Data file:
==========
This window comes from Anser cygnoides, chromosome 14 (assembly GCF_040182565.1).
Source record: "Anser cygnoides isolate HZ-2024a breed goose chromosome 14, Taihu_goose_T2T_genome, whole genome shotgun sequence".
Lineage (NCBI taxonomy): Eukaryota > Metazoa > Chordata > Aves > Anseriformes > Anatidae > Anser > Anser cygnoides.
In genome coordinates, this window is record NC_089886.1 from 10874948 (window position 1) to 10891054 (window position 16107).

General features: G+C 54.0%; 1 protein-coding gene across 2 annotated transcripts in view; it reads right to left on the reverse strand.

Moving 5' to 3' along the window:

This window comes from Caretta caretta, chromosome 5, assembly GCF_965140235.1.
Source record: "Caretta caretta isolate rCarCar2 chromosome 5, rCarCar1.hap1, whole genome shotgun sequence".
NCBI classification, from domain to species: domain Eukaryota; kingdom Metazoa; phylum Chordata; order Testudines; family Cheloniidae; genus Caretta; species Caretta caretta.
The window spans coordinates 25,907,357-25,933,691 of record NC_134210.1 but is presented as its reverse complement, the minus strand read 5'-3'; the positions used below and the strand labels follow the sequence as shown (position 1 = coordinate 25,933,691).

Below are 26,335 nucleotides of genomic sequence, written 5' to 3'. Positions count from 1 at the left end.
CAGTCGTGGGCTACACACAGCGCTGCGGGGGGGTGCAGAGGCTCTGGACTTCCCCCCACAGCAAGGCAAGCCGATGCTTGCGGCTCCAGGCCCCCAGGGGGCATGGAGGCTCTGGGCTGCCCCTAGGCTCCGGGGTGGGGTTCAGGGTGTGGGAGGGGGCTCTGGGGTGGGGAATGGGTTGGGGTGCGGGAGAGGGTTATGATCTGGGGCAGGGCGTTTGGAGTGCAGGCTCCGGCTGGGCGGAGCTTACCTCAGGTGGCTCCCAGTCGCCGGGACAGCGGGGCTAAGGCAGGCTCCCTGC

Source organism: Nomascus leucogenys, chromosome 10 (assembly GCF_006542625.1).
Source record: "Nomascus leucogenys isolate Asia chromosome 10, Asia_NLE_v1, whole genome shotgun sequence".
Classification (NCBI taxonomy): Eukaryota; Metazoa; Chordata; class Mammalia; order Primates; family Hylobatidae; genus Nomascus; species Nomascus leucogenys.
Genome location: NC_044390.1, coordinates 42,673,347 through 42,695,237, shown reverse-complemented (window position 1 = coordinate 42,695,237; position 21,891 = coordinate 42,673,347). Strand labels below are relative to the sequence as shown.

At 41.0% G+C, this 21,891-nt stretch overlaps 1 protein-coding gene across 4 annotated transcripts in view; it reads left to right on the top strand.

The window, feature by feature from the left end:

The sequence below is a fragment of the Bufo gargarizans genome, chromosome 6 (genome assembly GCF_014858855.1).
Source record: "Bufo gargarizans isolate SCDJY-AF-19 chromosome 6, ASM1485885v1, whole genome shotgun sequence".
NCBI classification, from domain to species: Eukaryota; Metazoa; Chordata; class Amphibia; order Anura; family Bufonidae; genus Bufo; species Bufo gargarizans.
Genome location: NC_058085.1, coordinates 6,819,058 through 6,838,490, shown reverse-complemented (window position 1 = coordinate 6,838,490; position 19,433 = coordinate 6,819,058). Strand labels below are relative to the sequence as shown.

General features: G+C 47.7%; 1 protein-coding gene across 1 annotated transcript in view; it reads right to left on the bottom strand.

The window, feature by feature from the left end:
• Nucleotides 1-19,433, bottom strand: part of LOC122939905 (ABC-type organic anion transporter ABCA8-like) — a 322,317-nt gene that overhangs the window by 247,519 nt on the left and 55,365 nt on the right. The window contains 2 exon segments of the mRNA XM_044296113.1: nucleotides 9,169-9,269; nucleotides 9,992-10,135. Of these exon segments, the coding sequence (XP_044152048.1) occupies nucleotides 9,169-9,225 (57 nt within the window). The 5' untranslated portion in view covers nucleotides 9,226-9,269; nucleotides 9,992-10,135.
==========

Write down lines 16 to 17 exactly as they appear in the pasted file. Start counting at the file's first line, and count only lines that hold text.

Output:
Genome location: NC_044390.1, coordinates 42,673,347 through 42,695,237, shown reverse-complemented (window position 1 = coordinate 42,695,237; position 21,891 = coordinate 42,673,347). Strand labels below are relative to the sequence as shown.

At 41.0% G+C, this 21,891-nt stretch overlaps 1 protein-coding gene across 4 annotated transcripts in view; it reads left to right on the top strand.